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‘Ryan,’ ‘Stella’ find grooves

Auds reup for Hanks pic; 'Avengers,' frosh falter as 'Mary' stretches legs

Paramount’s and DreamWorks’ “Saving Private Ryan” remained the nation’s top-ranking film for a fourth consecutive weekend, despite incursions from four new wide releases. The Tom Hanks starrer requisitioned $12.9 million in 2,654 command posts for a solid $4,861 average, according to studio projections.

Among the newcomers, 20th Century Fox’s “How Stella Got Her Groove Back” turned in the strongest performance, picking up an impressive $11.8 million to finish second. Warner Bros.’ “The Avengers” landed in third with a disappointing $10.7 million.

“Saving Private Ryan” owes a significant portion of its continued success to repeat business, according to DreamWorks distribution chief Jim Tharp. Despite the film’s nearly three-hour running time and gut-wrenching violence, a recent study showed nearly one-fifth of those attending “Ryan” had seen it before.

Ryan tops $125 mil

After a four-week tour of duty, the combat drama has cumed $125.8 million. Given its current trajectory, “Ryan” should battle its way to about $180 million domestically.

“Stella,” which stars Angela Bassett and newcomer Taye Diggs, made its money in just 1,393 theaters. The Kevin Sullivan-helmed film, based on the Terry McMillan novel about an affair between a middle-aged woman and a 20-year-old man, averaged a groovy $8,471 per rendezvous.

“I’m in heaven,” said 20th Domestic Film Group chairman Tom Sherak of the opening.

The romantic drama scored a direct hit with its core audience of older black females, according to exit polls. About 80% of those in attendance were black, while females outnumbered males 70% to 30%, and those 25 or older accounted for 70% of the audience.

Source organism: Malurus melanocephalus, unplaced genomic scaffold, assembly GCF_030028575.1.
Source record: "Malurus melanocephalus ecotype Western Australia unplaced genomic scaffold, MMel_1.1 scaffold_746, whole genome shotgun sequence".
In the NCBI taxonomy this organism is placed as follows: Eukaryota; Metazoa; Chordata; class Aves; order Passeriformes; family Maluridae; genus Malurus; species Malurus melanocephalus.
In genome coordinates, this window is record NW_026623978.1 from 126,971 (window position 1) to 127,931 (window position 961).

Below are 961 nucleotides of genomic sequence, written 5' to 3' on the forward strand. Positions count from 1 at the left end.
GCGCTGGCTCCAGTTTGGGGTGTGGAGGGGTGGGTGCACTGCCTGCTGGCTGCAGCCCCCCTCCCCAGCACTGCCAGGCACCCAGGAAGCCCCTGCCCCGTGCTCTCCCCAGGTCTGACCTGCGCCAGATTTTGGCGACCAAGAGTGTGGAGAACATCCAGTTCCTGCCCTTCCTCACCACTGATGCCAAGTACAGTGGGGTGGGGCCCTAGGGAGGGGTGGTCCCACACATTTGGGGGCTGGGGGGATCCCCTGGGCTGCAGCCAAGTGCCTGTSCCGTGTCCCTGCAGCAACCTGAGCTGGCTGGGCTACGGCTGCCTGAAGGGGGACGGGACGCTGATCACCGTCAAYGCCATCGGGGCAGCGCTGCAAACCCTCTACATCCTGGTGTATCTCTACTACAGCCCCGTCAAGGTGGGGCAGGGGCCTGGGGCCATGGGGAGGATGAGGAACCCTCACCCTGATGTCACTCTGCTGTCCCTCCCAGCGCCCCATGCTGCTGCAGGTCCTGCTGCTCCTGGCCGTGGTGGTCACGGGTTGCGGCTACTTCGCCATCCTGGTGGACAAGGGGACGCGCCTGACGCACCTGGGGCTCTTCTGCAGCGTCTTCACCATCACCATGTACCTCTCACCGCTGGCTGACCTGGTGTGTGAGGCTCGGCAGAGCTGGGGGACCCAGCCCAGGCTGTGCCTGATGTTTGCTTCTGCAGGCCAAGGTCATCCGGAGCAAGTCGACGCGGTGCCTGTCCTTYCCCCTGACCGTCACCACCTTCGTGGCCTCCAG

But Sherak noted that moviegoers in all demographic groups gave the film extremely high marks. About 97% of young black men surveyed said they would definitely recommend the film to others, while 86% of young white women concurred.

The film narrowly outperformed the first three days of “Waiting To Exhale” (also based on a McMillan bestseller), which opened on Christmas weekend 1995. “Stella” is also on track to top the $11.2 million debut of Fox’s similarly targeted 1997 film “Soul Food.”

On a less promising note, the picture saw an increase of just 6% Saturday over Friday, which doesn’t bode especially well for its long-term prospects.

Crowds shy from ‘Avengers’

Considerably less impressive was the opening of Warner Bros.’ costly actioner “The Avengers,” which grossed $10.7 million in 2,466 spots. That gave the bigscreen adaptation of the campy ’60s British TV show a $4,339 per screen average.

Ticket sales for the Ralph Fiennes-Uma Thurman starrer remained virtually flat Saturday compared to Friday, which indicates the picture will likely fade quickly.

Two other freshman wide releases failed to make the Top 10: Polygram’s “Return to Paradise” grossed a disappointing $2.4 million in 965 theaters, or $2,487 per site, and Miramax’s kidpic sequel, “Air Bud: Golden Receiver,” scored $2.5 million in 1,669 attempts for a $1,503 average.

Hardest hit among Top-10 holdovers were last weekend’s wide entries, Par’s “Snake Eyes” and Miramax’s “Halloween: H20,” which plummeted 47% and 48% respectively.

More ‘Mary’ momentum

Meanwhile, Fox’s “There’s Something About Mary” continues its astonishing run, dropping just 6% to $9.1 million in 2,201 theaters. The Cameron Diaz comedy has grossed $91.6 million and appears poised to finish with more than $130 million.

Among limited newcomers, Fox Searchlight’s “Slums of Beverly Hills” grossed $130,000 in seven locations in New York, L.A. and Orange County. That gives the Tamara Jenkins-helmed pic an auspicious $18,571 average. Miramax’s reissue of the 1966 Catherine Deneuve starrer “The Young Girls of Rochefort” picked up $10,000 at New York’s Film Forum.

Although the weekend marked the first time since early May that no film grossed over $15 million, solid holdover performances helped theatrical business remain vibrant. Total ticket sales were estimated at about $103 million, up a hefty 19% from the comparable weekend a year ago when “Cop Land” led the field at $13.5 million.

Four new wide releases will jump into the fray Friday: New Line’s “Blade,” Sony’s “Dance With Me,” WB’s “Wrongfully Accused” and MTV/Paramount’s “Dead Man on Campus.”

Box office results should begin to cool off over the next few weeks, as students begin returning to school.

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